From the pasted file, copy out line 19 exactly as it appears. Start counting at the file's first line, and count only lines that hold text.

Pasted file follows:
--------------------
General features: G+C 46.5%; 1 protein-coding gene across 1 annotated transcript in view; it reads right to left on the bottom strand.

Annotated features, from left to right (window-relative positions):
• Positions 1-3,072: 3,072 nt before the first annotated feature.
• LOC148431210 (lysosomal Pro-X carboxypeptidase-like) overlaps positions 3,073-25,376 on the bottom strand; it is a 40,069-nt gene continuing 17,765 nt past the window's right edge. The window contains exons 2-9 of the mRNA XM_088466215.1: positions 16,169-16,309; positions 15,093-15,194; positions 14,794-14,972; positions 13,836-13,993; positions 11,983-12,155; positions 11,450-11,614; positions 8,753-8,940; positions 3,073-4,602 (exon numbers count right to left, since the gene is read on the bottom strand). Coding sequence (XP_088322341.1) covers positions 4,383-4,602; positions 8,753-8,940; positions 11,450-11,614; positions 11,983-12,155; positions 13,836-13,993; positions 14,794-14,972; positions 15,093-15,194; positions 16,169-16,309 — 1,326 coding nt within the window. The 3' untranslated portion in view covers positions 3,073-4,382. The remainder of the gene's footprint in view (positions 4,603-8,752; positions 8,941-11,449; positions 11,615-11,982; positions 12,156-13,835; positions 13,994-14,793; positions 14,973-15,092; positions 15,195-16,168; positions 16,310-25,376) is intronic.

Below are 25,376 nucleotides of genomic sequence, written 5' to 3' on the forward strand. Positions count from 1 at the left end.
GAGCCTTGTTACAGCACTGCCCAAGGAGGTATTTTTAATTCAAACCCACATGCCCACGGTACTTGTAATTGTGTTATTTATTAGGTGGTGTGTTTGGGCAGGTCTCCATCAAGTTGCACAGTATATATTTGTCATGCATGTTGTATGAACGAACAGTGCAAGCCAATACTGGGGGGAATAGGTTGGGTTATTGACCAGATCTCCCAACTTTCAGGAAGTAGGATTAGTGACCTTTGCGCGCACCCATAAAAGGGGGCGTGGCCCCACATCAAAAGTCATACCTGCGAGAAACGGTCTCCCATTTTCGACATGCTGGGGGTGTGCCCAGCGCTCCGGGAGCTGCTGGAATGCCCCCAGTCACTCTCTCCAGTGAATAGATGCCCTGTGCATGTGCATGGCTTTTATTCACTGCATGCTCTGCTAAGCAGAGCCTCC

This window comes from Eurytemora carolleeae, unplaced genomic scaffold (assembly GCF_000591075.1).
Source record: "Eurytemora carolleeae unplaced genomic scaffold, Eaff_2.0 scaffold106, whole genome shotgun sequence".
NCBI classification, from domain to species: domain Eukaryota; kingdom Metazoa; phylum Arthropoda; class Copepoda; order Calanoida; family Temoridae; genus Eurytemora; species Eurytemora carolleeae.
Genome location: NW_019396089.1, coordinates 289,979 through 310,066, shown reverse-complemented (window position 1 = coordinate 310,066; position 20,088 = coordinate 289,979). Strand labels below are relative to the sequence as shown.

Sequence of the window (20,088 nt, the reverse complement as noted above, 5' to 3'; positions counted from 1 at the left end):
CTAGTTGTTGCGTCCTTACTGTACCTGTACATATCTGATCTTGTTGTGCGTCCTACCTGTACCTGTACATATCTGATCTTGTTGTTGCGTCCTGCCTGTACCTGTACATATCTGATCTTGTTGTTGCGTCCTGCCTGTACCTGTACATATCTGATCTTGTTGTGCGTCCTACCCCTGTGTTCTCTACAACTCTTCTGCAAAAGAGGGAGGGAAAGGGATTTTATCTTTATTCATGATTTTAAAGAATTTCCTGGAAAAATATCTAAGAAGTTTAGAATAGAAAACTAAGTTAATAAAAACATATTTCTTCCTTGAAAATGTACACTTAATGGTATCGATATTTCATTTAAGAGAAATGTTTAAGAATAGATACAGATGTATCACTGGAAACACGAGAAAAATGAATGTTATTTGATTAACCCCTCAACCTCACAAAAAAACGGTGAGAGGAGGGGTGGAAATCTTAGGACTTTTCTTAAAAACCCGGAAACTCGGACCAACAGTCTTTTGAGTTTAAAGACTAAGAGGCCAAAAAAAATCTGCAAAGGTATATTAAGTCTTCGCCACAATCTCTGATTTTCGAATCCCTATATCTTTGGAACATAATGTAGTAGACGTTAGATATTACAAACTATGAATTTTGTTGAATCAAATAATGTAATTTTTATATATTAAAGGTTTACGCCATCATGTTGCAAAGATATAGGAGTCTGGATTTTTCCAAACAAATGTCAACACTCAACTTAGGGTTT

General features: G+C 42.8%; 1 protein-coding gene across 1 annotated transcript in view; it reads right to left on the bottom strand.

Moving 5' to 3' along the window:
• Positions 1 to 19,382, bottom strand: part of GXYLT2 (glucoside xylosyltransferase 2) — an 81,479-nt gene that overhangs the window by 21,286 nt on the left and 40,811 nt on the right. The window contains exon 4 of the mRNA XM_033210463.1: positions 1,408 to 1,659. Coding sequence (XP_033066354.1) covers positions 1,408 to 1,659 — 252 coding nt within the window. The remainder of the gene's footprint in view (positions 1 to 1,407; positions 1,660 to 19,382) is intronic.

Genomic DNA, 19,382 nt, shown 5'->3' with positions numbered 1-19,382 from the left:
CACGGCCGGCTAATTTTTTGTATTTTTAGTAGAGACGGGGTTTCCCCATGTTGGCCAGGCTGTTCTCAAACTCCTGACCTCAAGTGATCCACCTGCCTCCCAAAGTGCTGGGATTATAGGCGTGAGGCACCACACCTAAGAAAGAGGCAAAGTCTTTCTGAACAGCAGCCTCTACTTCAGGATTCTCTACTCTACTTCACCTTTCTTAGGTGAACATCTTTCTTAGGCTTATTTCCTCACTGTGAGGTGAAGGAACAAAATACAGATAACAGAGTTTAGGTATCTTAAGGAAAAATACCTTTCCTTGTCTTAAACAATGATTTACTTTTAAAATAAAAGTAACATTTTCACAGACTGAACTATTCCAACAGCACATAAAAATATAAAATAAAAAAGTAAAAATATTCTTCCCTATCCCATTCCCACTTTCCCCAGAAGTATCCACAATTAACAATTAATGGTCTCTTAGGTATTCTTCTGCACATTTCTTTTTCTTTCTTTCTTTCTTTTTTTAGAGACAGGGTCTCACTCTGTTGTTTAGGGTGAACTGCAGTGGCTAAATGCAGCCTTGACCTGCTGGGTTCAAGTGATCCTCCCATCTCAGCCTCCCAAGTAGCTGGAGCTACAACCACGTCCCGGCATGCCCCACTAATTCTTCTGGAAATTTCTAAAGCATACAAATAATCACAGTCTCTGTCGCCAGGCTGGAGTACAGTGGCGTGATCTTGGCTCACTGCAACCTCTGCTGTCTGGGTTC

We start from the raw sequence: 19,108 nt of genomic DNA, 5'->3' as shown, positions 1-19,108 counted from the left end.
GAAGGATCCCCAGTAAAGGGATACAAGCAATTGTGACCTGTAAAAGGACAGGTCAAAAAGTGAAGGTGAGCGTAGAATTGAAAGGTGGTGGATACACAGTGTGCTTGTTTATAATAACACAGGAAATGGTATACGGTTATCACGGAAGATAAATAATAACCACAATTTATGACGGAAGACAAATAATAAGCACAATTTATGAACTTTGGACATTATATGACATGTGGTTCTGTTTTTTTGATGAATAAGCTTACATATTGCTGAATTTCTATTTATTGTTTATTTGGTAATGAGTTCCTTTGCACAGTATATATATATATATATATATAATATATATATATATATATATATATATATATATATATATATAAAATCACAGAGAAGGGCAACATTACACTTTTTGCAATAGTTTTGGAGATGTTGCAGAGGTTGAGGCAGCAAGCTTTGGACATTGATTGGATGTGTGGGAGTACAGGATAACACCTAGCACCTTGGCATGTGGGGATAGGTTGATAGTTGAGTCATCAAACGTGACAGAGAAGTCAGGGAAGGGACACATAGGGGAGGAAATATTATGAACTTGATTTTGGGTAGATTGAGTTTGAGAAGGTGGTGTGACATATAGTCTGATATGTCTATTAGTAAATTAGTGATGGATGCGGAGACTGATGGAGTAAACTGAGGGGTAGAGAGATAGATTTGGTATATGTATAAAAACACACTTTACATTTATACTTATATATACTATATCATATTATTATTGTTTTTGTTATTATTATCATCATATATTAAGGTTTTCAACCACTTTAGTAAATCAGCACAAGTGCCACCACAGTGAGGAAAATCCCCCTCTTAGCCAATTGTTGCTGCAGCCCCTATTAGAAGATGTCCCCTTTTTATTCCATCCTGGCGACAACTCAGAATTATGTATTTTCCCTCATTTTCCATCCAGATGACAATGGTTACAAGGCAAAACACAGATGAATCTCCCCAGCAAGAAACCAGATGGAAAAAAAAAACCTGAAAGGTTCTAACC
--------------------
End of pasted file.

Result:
GAAGGATCCCCAGTAAAGGGATACAAGCAATTGTGACCTGTAAAAGGACAGGTCAAAAAGTGAAGGTGAGCGTAGAATTGAAAGGTGGTGGATACACAGTGTGCTTGTTTATAATAACACAGGAAATGGTATACGGTTATCACGGAAGATAAATAATAACCACAATTTATGACGGAAGACAAATAATAAGCACAATTTATGAACTTTGGACATTATATGACATGTGGTTCTGTTTTTTTGATGAATAAGCTTACATATTGCTGAATTTCTATTTATTGTTTATTTGGTAATGAGTTCCTTTGCACAGTATATATATATATATATATATAATATATATATATATATATATATATATATATATATATATATAAAATCACAGAGAAGGGCAACATTACACTTTTTGCAATAGTTTTGGAGATGTTGCAGAGGTTGAGGCAGCAAGCTTTGGACATTGATTGGATGTGTGGGAGTACAGGATAACACCTAGCACCTTGGCATGTGGGGATAGGTTGATAGTTGAGTCATCAAACGTGACAGAGAAGTCAGGGAAGGGACACATAGGGGAGGAAATATTATGAACTTGATTTTGGGTAGATTGAGTTTGAGAAGGTGGTGTGACATATAGTCTGATATGTCTATTAGTAAATTAGTGATGGATGCGGAGACTGATGGAGTAAACTGAGGGGTAGAGAGATAGATTTGGTATATGTATAAAAACACACTTTACATTTATACTTATATATACTATATCATATTATTATTGTTTTTGTTATTATTATCATCATATATTAAGGTTTTCAACCACTTTAGTAAATCAGCACAAGTGCCACCACAGTGAGGAAAATCCCCCTCTTAGCCAATTGTTGCTGCAGCCCCTATTAGAAGATGTCCCCTTTTTATTCCATCCTGGCGACAACTCAGAATTATGTATTTTCCCTCATTTTCCATCCAGATGACAATGGTTACAAGGCAAAACACAGATGAATCTCCCCAGCAAGAAACCAGATGGAAAAAAAAAACCTGAAAGGTTCTAACC